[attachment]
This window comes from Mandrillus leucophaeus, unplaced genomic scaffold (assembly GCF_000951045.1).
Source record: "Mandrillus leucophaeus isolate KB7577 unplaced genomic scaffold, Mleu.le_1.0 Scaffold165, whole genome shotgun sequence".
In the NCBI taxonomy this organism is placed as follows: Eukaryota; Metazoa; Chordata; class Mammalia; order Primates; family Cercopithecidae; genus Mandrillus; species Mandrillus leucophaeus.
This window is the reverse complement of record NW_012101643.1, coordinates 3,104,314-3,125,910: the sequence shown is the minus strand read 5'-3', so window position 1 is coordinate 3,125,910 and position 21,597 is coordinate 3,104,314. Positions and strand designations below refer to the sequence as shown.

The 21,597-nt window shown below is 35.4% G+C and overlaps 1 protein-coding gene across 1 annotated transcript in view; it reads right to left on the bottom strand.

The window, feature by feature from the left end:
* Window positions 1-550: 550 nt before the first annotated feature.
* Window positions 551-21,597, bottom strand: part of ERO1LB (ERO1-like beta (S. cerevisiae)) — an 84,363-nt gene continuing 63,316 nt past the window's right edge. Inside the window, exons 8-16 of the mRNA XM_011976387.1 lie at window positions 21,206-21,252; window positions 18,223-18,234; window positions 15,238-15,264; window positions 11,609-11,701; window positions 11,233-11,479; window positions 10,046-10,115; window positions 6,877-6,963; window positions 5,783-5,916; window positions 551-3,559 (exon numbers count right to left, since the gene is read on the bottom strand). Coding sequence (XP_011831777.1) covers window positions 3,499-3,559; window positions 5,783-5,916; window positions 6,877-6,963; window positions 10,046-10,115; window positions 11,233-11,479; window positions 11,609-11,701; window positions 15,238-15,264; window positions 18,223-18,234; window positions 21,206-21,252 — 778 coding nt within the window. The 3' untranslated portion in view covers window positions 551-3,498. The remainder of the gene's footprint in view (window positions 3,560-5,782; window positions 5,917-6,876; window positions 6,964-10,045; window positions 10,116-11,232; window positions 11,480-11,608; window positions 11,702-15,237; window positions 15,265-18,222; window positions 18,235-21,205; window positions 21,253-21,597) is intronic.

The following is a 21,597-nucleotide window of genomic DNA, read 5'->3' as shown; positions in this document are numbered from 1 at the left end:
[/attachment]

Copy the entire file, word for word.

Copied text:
This window comes from Mandrillus leucophaeus, unplaced genomic scaffold (assembly GCF_000951045.1).
Source record: "Mandrillus leucophaeus isolate KB7577 unplaced genomic scaffold, Mleu.le_1.0 Scaffold165, whole genome shotgun sequence".
In the NCBI taxonomy this organism is placed as follows: Eukaryota; Metazoa; Chordata; class Mammalia; order Primates; family Cercopithecidae; genus Mandrillus; species Mandrillus leucophaeus.
This window is the reverse complement of record NW_012101643.1, coordinates 3,104,314-3,125,910: the sequence shown is the minus strand read 5'-3', so window position 1 is coordinate 3,125,910 and position 21,597 is coordinate 3,104,314. Positions and strand designations below refer to the sequence as shown.

The 21,597-nt window shown below is 35.4% G+C and overlaps 1 protein-coding gene across 1 annotated transcript in view; it reads right to left on the bottom strand.

The window, feature by feature from the left end:
* Window positions 1-550: 550 nt before the first annotated feature.
* Window positions 551-21,597, bottom strand: part of ERO1LB (ERO1-like beta (S. cerevisiae)) — an 84,363-nt gene continuing 63,316 nt past the window's right edge. Inside the window, exons 8-16 of the mRNA XM_011976387.1 lie at window positions 21,206-21,252; window positions 18,223-18,234; window positions 15,238-15,264; window positions 11,609-11,701; window positions 11,233-11,479; window positions 10,046-10,115; window positions 6,877-6,963; window positions 5,783-5,916; window positions 551-3,559 (exon numbers count right to left, since the gene is read on the bottom strand). Coding sequence (XP_011831777.1) covers window positions 3,499-3,559; window positions 5,783-5,916; window positions 6,877-6,963; window positions 10,046-10,115; window positions 11,233-11,479; window positions 11,609-11,701; window positions 15,238-15,264; window positions 18,223-18,234; window positions 21,206-21,252 — 778 coding nt within the window. The 3' untranslated portion in view covers window positions 551-3,498. The remainder of the gene's footprint in view (window positions 3,560-5,782; window positions 5,917-6,876; window positions 6,964-10,045; window positions 10,116-11,232; window positions 11,480-11,608; window positions 11,702-15,237; window positions 15,265-18,222; window positions 18,235-21,205; window positions 21,253-21,597) is intronic.

The following is a 21,597-nucleotide window of genomic DNA, read 5'->3' as shown; positions in this document are numbered from 1 at the left end: